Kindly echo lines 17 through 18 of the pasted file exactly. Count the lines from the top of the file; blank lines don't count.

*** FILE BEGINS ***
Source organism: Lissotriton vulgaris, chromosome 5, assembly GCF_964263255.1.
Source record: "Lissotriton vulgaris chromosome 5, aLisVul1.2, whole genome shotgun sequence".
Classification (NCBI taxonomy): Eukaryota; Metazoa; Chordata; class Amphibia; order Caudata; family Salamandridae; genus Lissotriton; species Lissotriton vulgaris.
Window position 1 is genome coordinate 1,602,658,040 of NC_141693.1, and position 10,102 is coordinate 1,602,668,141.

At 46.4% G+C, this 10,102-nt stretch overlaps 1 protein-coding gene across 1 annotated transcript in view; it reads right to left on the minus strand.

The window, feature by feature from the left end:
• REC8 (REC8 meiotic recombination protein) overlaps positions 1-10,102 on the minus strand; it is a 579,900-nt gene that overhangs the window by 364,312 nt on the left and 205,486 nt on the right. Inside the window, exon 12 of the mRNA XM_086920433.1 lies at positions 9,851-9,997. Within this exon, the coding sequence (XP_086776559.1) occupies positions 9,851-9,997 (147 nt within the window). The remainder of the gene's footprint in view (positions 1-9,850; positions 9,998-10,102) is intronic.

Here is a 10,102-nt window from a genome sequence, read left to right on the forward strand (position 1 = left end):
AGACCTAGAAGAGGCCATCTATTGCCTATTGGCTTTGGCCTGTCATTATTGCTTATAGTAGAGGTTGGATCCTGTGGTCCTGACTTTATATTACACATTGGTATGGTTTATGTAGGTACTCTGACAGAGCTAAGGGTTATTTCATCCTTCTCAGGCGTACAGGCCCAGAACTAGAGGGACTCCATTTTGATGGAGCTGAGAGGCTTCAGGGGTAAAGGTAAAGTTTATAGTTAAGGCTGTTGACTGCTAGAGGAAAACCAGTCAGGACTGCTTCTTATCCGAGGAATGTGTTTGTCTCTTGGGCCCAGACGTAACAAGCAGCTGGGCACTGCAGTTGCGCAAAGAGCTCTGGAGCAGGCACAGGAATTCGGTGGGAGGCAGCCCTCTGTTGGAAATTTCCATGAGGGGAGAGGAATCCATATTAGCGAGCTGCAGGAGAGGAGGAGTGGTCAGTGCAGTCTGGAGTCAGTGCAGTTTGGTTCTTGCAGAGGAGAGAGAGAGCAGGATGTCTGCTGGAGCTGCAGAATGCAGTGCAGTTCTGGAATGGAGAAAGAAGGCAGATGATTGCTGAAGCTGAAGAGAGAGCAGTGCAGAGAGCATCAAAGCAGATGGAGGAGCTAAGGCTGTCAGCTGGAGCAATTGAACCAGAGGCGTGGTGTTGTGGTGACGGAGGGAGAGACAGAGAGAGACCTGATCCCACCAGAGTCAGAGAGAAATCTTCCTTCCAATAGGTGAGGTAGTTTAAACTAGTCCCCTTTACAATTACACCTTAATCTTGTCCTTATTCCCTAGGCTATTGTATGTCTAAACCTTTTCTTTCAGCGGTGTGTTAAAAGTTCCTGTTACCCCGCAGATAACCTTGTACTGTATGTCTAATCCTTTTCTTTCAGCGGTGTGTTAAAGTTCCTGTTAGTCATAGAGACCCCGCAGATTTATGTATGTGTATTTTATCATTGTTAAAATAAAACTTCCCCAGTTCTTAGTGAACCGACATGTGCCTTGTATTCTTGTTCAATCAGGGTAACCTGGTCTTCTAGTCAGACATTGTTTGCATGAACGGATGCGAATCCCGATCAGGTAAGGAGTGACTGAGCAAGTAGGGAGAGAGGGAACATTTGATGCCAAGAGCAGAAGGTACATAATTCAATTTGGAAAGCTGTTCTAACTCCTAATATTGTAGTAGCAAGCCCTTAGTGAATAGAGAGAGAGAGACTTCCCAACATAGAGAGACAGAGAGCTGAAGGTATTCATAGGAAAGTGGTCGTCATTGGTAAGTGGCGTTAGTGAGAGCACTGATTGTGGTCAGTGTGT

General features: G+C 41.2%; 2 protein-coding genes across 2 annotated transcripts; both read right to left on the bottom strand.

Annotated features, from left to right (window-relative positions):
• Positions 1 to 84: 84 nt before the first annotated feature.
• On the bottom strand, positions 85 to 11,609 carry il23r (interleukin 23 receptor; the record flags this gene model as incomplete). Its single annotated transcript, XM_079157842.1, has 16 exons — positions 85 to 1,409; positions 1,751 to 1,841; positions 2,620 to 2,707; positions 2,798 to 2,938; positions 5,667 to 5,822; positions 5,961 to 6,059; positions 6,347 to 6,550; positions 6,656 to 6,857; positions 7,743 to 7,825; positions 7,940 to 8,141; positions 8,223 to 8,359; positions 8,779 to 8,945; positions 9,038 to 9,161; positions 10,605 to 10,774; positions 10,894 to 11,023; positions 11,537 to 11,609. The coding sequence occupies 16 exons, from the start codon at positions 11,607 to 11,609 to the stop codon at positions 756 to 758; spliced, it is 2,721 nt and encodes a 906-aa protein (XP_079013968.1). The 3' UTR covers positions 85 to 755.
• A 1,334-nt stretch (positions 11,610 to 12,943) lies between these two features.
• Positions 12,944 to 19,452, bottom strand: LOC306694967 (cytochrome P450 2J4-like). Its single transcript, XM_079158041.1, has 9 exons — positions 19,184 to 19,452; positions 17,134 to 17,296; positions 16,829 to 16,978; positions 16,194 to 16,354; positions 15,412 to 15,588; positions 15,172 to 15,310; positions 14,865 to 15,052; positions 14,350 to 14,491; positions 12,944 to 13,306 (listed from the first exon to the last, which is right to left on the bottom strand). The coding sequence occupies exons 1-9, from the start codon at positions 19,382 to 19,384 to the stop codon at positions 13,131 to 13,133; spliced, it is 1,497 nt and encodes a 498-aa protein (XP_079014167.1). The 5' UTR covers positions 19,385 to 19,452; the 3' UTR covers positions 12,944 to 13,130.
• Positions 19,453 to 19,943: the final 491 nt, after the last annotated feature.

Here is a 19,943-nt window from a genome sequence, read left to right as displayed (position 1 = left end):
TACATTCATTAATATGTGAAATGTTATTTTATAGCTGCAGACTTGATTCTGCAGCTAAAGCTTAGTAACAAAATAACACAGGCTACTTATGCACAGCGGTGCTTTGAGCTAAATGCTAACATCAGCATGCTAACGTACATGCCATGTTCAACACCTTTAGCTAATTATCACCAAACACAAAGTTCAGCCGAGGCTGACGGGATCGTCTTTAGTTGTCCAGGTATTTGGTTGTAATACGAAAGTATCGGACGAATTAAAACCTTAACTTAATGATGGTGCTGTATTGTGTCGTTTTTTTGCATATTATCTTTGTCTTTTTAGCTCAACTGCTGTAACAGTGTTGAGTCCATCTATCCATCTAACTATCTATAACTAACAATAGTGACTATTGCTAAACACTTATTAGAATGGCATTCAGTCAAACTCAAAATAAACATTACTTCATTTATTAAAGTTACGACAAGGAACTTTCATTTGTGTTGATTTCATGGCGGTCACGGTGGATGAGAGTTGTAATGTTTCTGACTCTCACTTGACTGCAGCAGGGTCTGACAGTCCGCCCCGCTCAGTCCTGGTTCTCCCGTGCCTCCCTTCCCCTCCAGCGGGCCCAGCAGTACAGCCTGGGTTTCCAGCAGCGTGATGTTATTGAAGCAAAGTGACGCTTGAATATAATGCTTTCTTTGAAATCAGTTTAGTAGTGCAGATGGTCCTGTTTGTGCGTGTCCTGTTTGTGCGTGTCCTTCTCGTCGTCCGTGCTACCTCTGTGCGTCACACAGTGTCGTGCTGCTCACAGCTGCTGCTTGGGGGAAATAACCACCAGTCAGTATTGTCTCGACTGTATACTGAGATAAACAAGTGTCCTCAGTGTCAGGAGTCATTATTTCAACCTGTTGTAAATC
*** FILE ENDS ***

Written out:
Here is a 19,943-nt window from a genome sequence, read left to right as displayed (position 1 = left end):
TACATTCATTAATATGTGAAATGTTATTTTATAGCTGCAGACTTGATTCTGCAGCTAAAGCTTAGTAACAAAATAACACAGGCTACTTATGCACAGCGGTGCTTTGAGCTAAATGCTAACATCAGCATGCTAACGTACATGCCATGTTCAACACCTTTAGCTAATTATCACCAAACACAAAGTTCAGCCGAGGCTGACGGGATCGTCTTTAGTTGTCCAGGTATTTGGTTGTAATACGAAAGTATCGGACGAATTAAAACCTTAACTTAATGATGGTGCTGTATTGTGTCGTTTTTTTGCATATTATCTTTGTCTTTTTAGCTCAACTGCTGTAACAGTGTTGAGTCCATCTATCCATCTAACTATCTATAACTAACAATAGTGACTATTGCTAAACACTTATTAGAATGGCATTCAGTCAAACTCAAAATAAACATTACTTCATTTATTAAAGTTACGACAAGGAACTTTCATTTGTGTTGATTTCATGGCGGTCACGGTGGATGAGAGTTGTAATGTTTCTGACTCTCACTTGACTGCAGCAGGGTCTGACAGTCCGCCCCGCTCAGTCCTGGTTCTCCCGTGCCTCCCTTCCCCTCCAGCGGGCCCAGCAGTACAGCCTGGGTTTCCAGCAGCGTGATGTTATTGAAGCAAAGTGACGCTTGAATATAATGCTTTCTTTGAAATCAGTTTAGTAGTGCAGATGGTCCTGTTTGTGCGTGTCCTGTTTGTGCGTGTCCTTCTCGTCGTCCGTGCTACCTCTGTGCGTCACACAGTGTCGTGCTGCTCACAGCTGCTGCTTGGGGGAAATAACCACCAGTCAGTATTGTCTCGACTGTATACTGAGATAAACAAGTGTCCTCAGTGTCAGGAGTCATTATTTCAACCTGTTGTAAATC